I’ve been home from the U.S. Dressage Festival of Champions for a week, and this is the first time I’ve had five minutes to actually sit down and write about it. I am so grateful to my awesome team for letting me sneak away for a week, and for letting my head be 100 percent in the zone while I was there and for the week or two before. But the penance for that, of course, is now being screamingly behind in my office work, up to my eyeballs in lessons and riding, and generally being a bit insane.

But I’ll pay that toll every time, because the big shows are where the magic is.

Read the rest at The Chronicle of the Horse!

What Happens At Home Before The Big Show

By |2021-09-12T08:54:59-04:00August 10th, 2021|COTH Posts|

Huzzah! I’m qualified for the U.S. Dressage Festival of Champions. I’ll ride The Elvis Syndicate’s wonderful Guernsey Elvis in the Developing Grand Prix Championship, for 8- to 10-year-old horses at the Grand Prix level. It’s a big deal, and it was my big goal for the year. Mission: accomplished.

But now that I’m qualified, I have to, you know, go.

I’m in the middle of a four-week gap between my last outing and the championships, and I’m making the most of that time to get Elvis and I as ready as possible. He had a little downtime after that show in July, the last in a long slog of competitions. I’ve spent this entire spring and summer addressing his fitness. As I’ve mentioned before, Elvis isn’t a super hot horse by nature, so I’ve needed to make a concentrated effort to increase his conditioning. By the time we leave for the Festival of Champions, being held Aug. 24-29 at Lamplight Equestrian Center in Wayne, Illinois, he’ll be walking five days a week for north of 40 minutes, up and down my Virginia hills, in addition to his daily dressage work.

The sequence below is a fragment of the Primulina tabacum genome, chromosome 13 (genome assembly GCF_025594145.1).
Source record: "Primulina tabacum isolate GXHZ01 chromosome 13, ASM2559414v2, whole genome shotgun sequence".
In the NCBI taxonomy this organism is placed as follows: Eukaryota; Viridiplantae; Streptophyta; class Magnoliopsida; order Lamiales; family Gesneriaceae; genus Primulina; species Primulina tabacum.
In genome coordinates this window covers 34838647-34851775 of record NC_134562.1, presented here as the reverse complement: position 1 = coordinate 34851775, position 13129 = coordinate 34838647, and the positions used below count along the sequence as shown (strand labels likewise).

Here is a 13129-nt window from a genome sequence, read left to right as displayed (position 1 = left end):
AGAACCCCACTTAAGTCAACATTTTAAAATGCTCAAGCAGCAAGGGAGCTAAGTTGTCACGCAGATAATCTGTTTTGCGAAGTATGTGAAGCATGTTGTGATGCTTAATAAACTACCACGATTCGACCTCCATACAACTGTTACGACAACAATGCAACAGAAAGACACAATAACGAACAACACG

But there’s more than just dressage, and even more than just fitness, involved in successfully getting down centerline at a big show. Here’s what I’m up to this month.

Read the rest at The Chronicle of the Horse!

Go to Top